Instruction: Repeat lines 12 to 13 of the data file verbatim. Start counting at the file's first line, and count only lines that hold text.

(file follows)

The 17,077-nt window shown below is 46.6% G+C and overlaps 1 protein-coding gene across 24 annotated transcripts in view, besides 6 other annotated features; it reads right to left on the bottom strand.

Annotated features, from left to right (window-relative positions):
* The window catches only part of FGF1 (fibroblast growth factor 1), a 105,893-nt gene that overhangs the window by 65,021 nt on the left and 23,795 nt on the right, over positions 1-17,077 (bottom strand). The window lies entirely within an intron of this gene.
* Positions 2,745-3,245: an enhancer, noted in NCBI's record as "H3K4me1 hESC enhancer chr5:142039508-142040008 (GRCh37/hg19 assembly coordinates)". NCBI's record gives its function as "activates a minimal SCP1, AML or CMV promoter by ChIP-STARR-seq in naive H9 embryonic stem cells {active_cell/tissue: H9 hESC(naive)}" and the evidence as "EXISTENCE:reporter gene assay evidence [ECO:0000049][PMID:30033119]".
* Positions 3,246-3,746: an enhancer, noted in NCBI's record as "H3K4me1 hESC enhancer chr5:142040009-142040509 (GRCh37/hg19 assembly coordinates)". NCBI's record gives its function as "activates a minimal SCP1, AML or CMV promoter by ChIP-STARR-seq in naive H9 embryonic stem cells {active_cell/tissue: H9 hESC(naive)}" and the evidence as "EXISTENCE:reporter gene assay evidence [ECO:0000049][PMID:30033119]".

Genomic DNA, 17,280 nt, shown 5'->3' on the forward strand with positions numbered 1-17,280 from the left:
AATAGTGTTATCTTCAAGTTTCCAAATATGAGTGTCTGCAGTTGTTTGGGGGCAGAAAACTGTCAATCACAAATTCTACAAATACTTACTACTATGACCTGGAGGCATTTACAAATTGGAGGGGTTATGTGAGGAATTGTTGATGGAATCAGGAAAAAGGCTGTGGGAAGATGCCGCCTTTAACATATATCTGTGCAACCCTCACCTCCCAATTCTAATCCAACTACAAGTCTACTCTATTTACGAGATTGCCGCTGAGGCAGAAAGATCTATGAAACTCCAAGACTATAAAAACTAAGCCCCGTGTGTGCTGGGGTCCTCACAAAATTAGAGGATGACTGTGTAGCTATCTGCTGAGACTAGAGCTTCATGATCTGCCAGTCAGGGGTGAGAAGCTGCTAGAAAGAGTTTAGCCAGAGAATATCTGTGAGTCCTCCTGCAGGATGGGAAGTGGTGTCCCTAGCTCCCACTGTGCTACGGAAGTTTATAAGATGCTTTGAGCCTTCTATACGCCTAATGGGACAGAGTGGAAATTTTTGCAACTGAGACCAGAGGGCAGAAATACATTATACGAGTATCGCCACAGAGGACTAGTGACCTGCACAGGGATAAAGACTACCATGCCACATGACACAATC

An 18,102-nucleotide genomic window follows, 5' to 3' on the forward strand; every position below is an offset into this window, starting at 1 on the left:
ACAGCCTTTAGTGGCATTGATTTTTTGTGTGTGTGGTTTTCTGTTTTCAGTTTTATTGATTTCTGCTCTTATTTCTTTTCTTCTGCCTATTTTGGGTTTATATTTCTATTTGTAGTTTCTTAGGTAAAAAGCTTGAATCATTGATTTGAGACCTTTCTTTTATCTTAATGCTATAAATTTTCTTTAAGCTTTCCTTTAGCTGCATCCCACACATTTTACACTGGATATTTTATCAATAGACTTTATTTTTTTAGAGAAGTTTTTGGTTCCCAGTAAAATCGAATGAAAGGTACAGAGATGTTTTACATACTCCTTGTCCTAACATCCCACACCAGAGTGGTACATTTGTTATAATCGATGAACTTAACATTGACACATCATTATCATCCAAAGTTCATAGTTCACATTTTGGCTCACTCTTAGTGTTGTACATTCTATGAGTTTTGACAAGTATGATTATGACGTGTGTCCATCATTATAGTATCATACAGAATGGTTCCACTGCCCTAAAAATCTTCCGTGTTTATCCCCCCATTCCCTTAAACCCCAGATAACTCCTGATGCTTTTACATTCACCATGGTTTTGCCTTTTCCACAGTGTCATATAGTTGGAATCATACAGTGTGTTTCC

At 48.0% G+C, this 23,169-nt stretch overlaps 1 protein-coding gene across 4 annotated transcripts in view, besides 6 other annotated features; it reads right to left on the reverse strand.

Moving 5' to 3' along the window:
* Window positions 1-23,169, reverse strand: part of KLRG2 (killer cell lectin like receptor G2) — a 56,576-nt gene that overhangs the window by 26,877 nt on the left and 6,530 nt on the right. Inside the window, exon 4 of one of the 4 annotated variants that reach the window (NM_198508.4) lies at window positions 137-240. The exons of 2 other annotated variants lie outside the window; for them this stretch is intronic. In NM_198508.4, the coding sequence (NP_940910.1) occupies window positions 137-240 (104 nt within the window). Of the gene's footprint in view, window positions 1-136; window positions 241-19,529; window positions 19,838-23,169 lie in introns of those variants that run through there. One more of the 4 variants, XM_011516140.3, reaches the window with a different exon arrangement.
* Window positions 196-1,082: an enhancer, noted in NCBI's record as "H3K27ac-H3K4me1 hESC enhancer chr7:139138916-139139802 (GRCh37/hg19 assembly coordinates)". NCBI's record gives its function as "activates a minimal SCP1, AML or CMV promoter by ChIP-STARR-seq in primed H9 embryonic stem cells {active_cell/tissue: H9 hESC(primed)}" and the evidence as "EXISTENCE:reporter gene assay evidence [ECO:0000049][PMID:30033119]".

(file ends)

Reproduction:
* Window positions 1-23,169, reverse strand: part of KLRG2 (killer cell lectin like receptor G2) — a 56,576-nt gene that overhangs the window by 26,877 nt on the left and 6,530 nt on the right. Inside the window, exon 4 of one of the 4 annotated variants that reach the window (NM_198508.4) lies at window positions 137-240. The exons of 2 other annotated variants lie outside the window; for them this stretch is intronic. In NM_198508.4, the coding sequence (NP_940910.1) occupies window positions 137-240 (104 nt within the window). Of the gene's footprint in view, window positions 1-136; window positions 241-19,529; window positions 19,838-23,169 lie in introns of those variants that run through there. One more of the 4 variants, XM_011516140.3, reaches the window with a different exon arrangement.
* Window positions 196-1,082: an enhancer, noted in NCBI's record as "H3K27ac-H3K4me1 hESC enhancer chr7:139138916-139139802 (GRCh37/hg19 assembly coordinates)". NCBI's record gives its function as "activates a minimal SCP1, AML or CMV promoter by ChIP-STARR-seq in primed H9 embryonic stem cells {active_cell/tissue: H9 hESC(primed)}" and the evidence as "EXISTENCE:reporter gene assay evidence [ECO:0000049][PMID:30033119]".